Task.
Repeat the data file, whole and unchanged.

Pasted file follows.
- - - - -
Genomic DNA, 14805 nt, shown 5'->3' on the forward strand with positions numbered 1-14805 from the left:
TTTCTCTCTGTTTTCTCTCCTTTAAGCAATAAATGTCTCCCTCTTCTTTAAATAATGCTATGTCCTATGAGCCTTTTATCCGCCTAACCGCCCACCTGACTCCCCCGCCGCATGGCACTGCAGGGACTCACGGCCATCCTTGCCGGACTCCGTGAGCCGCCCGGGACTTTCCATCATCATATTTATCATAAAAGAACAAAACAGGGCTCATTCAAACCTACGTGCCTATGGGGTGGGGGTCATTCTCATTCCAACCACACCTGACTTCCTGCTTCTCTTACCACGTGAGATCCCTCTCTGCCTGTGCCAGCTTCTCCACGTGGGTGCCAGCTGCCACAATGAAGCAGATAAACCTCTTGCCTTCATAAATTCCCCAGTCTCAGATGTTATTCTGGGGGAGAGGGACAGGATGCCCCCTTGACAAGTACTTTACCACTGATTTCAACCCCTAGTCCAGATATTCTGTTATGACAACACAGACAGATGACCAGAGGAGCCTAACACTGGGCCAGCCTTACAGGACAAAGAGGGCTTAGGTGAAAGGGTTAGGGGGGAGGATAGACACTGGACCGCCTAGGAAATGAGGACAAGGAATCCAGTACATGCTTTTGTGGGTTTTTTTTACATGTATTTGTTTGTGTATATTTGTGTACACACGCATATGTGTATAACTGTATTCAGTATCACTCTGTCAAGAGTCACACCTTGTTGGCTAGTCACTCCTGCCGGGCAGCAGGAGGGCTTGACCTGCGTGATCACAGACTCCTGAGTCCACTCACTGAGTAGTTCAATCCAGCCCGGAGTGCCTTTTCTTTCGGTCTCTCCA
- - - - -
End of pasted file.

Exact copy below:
Genomic DNA, 14805 nt, shown 5'->3' on the forward strand with positions numbered 1-14805 from the left:
TTTCTCTCTGTTTTCTCTCCTTTAAGCAATAAATGTCTCCCTCTTCTTTAAATAATGCTATGTCCTATGAGCCTTTTATCCGCCTAACCGCCCACCTGACTCCCCCGCCGCATGGCACTGCAGGGACTCACGGCCATCCTTGCCGGACTCCGTGAGCCGCCCGGGACTTTCCATCATCATATTTATCATAAAAGAACAAAACAGGGCTCATTCAAACCTACGTGCCTATGGGGTGGGGGTCATTCTCATTCCAACCACACCTGACTTCCTGCTTCTCTTACCACGTGAGATCCCTCTCTGCCTGTGCCAGCTTCTCCACGTGGGTGCCAGCTGCCACAATGAAGCAGATAAACCTCTTGCCTTCATAAATTCCCCAGTCTCAGATGTTATTCTGGGGGAGAGGGACAGGATGCCCCCTTGACAAGTACTTTACCACTGATTTCAACCCCTAGTCCAGATATTCTGTTATGACAACACAGACAGATGACCAGAGGAGCCTAACACTGGGCCAGCCTTACAGGACAAAGAGGGCTTAGGTGAAAGGGTTAGGGGGGAGGATAGACACTGGACCGCCTAGGAAATGAGGACAAGGAATCCAGTACATGCTTTTGTGGGTTTTTTTTACATGTATTTGTTTGTGTATATTTGTGTACACACGCATATGTGTATAACTGTATTCAGTATCACTCTGTCAAGAGTCACACCTTGTTGGCTAGTCACTCCTGCCGGGCAGCAGGAGGGCTTGACCTGCGTGATCACAGACTCCTGAGTCCACTCACTGAGTAGTTCAATCCAGCCCGGAGTGCCTTTTCTTTCGGTCTCTCCA